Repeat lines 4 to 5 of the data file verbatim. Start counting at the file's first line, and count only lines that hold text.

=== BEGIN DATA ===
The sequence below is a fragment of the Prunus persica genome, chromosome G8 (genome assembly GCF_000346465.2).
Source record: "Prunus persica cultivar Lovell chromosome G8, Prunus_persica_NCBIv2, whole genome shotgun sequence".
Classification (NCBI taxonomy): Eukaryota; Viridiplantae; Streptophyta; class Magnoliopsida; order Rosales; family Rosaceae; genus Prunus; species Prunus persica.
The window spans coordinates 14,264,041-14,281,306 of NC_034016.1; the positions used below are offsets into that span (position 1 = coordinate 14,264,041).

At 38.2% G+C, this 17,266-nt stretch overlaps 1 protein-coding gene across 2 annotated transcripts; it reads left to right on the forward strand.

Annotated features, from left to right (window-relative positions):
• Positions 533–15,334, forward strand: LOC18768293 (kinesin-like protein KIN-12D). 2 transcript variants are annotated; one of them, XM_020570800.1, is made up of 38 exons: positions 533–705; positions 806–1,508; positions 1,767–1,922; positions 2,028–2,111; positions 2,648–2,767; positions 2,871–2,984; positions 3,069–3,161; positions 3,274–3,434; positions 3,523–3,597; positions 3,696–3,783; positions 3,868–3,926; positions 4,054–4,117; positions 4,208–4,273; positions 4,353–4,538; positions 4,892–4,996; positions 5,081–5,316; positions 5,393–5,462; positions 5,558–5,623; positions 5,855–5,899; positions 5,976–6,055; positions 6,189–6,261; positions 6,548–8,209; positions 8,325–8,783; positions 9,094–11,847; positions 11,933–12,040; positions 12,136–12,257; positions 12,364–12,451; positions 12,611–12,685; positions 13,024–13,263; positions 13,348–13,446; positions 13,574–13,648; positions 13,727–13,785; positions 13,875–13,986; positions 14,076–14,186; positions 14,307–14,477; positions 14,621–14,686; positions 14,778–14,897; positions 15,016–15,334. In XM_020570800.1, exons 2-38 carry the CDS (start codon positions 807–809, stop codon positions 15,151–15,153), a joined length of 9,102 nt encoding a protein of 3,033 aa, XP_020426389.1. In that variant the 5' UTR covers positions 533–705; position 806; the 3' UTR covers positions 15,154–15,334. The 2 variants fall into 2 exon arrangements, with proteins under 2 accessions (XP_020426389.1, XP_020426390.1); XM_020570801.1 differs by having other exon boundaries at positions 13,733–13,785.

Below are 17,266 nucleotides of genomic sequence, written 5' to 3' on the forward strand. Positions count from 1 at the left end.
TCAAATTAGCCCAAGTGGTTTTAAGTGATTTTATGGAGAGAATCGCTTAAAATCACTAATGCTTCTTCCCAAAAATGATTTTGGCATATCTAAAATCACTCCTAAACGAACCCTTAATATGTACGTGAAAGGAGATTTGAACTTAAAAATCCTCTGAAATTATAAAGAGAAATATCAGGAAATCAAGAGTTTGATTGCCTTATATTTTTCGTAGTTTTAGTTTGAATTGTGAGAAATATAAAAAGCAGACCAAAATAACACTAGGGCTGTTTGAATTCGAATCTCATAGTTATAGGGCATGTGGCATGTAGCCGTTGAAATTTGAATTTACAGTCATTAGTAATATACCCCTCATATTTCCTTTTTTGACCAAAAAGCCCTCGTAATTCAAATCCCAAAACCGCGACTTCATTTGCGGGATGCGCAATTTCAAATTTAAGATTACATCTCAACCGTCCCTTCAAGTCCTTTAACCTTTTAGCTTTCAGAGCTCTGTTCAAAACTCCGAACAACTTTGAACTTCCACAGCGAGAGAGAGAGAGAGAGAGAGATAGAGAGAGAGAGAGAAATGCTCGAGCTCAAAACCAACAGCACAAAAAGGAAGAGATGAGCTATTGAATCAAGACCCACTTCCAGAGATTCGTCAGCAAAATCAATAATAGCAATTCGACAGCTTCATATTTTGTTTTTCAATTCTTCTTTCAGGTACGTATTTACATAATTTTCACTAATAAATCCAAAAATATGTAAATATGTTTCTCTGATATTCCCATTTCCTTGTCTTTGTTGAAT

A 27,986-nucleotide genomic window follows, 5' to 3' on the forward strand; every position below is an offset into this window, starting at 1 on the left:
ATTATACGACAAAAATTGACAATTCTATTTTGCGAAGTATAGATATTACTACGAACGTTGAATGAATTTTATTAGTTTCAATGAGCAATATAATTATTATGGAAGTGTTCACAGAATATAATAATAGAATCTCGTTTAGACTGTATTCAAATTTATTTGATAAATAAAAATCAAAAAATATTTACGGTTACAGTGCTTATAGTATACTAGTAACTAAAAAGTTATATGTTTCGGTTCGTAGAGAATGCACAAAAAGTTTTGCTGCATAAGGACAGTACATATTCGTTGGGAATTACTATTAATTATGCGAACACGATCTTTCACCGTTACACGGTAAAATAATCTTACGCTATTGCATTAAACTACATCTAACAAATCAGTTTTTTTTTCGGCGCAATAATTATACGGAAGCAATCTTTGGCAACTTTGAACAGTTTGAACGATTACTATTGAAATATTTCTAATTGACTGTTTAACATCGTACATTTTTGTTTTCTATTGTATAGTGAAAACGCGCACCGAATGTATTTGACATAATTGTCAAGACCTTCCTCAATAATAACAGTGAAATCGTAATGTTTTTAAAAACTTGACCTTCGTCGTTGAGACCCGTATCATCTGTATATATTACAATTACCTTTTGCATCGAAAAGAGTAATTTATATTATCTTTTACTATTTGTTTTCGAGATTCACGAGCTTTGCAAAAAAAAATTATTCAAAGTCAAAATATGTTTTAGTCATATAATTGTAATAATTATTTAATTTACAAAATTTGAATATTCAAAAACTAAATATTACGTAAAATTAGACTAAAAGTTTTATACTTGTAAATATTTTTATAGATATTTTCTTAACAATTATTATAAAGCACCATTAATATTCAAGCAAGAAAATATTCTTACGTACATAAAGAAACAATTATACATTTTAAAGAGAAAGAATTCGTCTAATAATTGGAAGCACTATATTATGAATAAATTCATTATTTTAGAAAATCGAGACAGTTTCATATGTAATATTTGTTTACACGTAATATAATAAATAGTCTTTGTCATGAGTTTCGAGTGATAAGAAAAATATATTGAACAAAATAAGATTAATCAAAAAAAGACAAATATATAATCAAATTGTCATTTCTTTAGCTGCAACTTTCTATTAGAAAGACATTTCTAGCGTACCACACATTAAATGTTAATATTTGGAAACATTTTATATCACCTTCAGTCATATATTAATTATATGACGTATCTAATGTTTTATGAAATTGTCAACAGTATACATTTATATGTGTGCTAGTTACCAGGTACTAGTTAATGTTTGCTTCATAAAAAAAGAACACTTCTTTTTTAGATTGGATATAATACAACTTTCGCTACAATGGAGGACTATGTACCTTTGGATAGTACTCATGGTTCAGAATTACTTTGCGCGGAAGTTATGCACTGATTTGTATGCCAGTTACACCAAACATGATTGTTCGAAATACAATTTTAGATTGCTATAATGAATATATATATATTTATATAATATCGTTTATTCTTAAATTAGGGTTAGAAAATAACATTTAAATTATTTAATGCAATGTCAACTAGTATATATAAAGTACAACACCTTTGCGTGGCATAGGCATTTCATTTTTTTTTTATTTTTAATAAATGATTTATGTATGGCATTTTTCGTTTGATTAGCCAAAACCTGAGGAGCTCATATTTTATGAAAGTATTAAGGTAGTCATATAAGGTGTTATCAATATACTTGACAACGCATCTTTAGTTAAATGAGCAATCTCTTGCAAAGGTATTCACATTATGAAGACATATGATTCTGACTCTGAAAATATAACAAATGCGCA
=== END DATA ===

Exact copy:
The window spans coordinates 14,264,041-14,281,306 of NC_034016.1; the positions used below are offsets into that span (position 1 = coordinate 14,264,041).

At 38.2% G+C, this 17,266-nt stretch overlaps 1 protein-coding gene across 2 annotated transcripts; it reads left to right on the forward strand.